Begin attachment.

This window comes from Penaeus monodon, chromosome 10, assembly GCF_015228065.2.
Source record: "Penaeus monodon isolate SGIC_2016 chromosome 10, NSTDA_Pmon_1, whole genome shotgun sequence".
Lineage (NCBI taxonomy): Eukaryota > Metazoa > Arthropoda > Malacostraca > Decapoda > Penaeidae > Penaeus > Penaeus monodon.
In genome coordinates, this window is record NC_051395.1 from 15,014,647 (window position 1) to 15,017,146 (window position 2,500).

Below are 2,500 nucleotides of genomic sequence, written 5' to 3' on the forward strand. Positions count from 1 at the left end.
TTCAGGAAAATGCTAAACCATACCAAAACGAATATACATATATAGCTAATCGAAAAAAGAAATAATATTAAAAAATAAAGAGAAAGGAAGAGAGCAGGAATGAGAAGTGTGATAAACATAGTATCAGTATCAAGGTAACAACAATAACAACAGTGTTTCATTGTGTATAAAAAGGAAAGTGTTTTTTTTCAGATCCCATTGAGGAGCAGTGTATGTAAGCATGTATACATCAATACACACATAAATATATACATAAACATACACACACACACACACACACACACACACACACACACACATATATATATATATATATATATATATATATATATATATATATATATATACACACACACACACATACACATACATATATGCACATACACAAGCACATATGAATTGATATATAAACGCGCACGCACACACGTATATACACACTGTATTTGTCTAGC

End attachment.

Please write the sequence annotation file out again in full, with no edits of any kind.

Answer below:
This window comes from Penaeus monodon, chromosome 10, assembly GCF_015228065.2.
Source record: "Penaeus monodon isolate SGIC_2016 chromosome 10, NSTDA_Pmon_1, whole genome shotgun sequence".
Lineage (NCBI taxonomy): Eukaryota > Metazoa > Arthropoda > Malacostraca > Decapoda > Penaeidae > Penaeus > Penaeus monodon.
In genome coordinates, this window is record NC_051395.1 from 15,014,647 (window position 1) to 15,017,146 (window position 2,500).

Below are 2,500 nucleotides of genomic sequence, written 5' to 3' on the forward strand. Positions count from 1 at the left end.
TTCAGGAAAATGCTAAACCATACCAAAACGAATATACATATATAGCTAATCGAAAAAAGAAATAATATTAAAAAATAAAGAGAAAGGAAGAGAGCAGGAATGAGAAGTGTGATAAACATAGTATCAGTATCAAGGTAACAACAATAACAACAGTGTTTCATTGTGTATAAAAAGGAAAGTGTTTTTTTTCAGATCCCATTGAGGAGCAGTGTATGTAAGCATGTATACATCAATACACACATAAATATATACATAAACATACACACACACACACACACACACACACACACACACACACATATATATATATATATATATATATATATATATATATATATATATATATACACACACACACACATACACATACATATATGCACATACACAAGCACATATGAATTGATATATAAACGCGCACGCACACACGTATATACACACTGTATTTGTCTAGC